Should Jessa Duggar Really Be Getting Blowback About Bottle Feeding?
Another day, another celeb mom getting attacked for her "imperfect" parenting!
Mom shamers are back in effect on Instagram and this time, Jessa Seewald (Duggar) is the victim. Jessa Seewald Duggar posted a cute video of her son, Spurgeon, pretending to sneeze while waving a tissue around...and she came under fire for it. Why? Because mom shamers are everywhere.
While many social media users find the clip adorable, some feel the need to point out that Spurgeon is still holding a bottle—and they feel the need to tell Seewald her 22-month-old is "too old" to be drinking from a bottle. Um, how is that anyone's business?
Unfortunately, this isn't the first time Seewald has come under fire—she recently became the victim of mom shaming after posting yet another photo of her son with a bottle.
The hubbub surrounds a photo the reality star posted of her almost 2-year-old son Spurgeon drinking out of a bottle. Gasp! Sanctimommies subsequently accused Seewald of poor parenting, since her 22-month-old is not fully weaned from bottle feeding.
Predictably, commenters weren't shy to share their views. Some supported Seewald and said their toddlers were also still bottle feeding.
"There is nothing wrong for him to be drinking out of a bottle, like for milk as long as he is using a cup. It's a process. Like another mom said pick your battles. NOT EVERYONE Will AGREE SO GET OVER IT, EVERYONE....." one mom wrote.
Agreed another commenter, "As a mom of 2 who used bottles until 3 and they have perfect teeth and normal jaws etc etc etc the hype is BS! Stop rushing babies to grow up !"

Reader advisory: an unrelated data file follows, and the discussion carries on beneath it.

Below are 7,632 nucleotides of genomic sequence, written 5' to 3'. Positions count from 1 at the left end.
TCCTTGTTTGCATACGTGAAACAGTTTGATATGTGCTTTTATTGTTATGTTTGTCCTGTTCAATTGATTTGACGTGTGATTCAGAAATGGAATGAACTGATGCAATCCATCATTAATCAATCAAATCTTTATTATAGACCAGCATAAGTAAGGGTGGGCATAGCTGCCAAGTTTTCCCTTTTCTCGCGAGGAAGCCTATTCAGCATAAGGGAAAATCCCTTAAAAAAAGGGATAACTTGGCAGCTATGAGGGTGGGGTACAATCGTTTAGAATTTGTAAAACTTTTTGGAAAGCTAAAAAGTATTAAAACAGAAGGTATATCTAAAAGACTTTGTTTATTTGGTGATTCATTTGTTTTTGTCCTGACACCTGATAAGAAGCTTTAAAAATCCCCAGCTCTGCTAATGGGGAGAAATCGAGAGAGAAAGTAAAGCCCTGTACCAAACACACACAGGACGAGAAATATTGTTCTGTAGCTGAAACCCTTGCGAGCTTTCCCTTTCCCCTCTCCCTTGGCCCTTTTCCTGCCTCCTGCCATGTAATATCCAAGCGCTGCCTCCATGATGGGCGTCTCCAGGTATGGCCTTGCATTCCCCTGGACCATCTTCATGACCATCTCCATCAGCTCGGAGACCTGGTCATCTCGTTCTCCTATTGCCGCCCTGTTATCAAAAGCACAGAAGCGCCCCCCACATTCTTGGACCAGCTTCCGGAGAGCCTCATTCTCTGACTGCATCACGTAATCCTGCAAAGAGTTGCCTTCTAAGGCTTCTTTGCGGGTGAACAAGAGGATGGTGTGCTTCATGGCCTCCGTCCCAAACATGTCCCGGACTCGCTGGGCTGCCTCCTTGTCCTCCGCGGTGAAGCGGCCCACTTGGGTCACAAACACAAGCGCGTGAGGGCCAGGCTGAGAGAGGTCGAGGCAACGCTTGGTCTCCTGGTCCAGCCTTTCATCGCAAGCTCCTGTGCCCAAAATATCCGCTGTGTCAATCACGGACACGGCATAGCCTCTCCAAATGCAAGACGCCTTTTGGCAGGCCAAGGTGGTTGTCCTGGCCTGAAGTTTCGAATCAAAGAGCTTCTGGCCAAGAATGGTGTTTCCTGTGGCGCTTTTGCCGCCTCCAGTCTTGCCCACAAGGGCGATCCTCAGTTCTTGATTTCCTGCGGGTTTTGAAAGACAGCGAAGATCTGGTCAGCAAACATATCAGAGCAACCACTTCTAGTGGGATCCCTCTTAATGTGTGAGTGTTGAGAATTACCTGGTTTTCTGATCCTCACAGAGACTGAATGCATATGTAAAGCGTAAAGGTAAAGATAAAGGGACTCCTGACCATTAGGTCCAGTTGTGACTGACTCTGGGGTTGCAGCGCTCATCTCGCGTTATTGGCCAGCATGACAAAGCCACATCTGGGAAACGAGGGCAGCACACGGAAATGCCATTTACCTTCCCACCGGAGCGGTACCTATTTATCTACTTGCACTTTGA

"Keep doing what's best for your family!" chimed in another mama. "He is still a baby! We are the only culture that pushes our babies to become mini adults by 12 months old! I have an 18 month old that still nurses and uses a pacifier, but self weaned from bottles at about 11 months. Sometimes I wish she would still take a bottle to give me a little break."
But other commenters insisted that a 22-month-old child should not be drinking from a bottle. "Right, cause paying attention to scientific research that indicates tooth decay is far more prevalent in children who use a bottle past the age of one makes people haters, right? Just because 'many' people do something doesn't make it consistent with the majority of pediatrician's current recommendations," a commenter blasted Seewald.
It's true that the American Academy of Pediatrics recommends bottle weaning by 18 months of age. The AAP also cautions against co-sleeping, and we know how many parents practice that anyway! Of course, it's always a good idea to follow pediatricians' advice about what is safest and best for children. But this is real life! We aren't all perfect parents in every moment, and in every situation.
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If you're looking to wean your baby off of the bottle, Cathy Sundsmo, MD, a pediatrician at Sharp Rees-Stealy Medical Centers in San Diego recommends you start when you introduce solid foods at around six months old, and keep the bottle only for meal time. "I advise never to allow a child to be put to bed with the bottle due to increased risk of dental carries from the sugars in milk that remain on the teeth. Also a chance of increased ear infections with sipping milk from a bottle in bed while falling asleep. Also, children do not develop good self-soothing techniques to comfort themselves when trying to fall asleep independently."
And if you're a bit beyod that age, don't underestimate the power of stickers. "I recommend special rewards like a sticker chart to show progress when eliminating the bottle, or working for a special prize when they start to wean off the bottle, and giving kids a special sippy cup that is filled with water that they help pick out and they can carry it around with them during the day so that they know it is theirs to drink from when they are thirsty," Dr. Sundsmo says. But in the end, remember: "Every child is different for how long it takes to wean off the bottle because there is a big emotional connection to sipping from a bottle.
So, why exactly are we shaming Seewald because her son still drinks out of a bottle? This does not make her a bad mom by any stretch of the imagination. P.S., Spurgeon drinks kefir, so clearly his mama cares about his health! What is your take?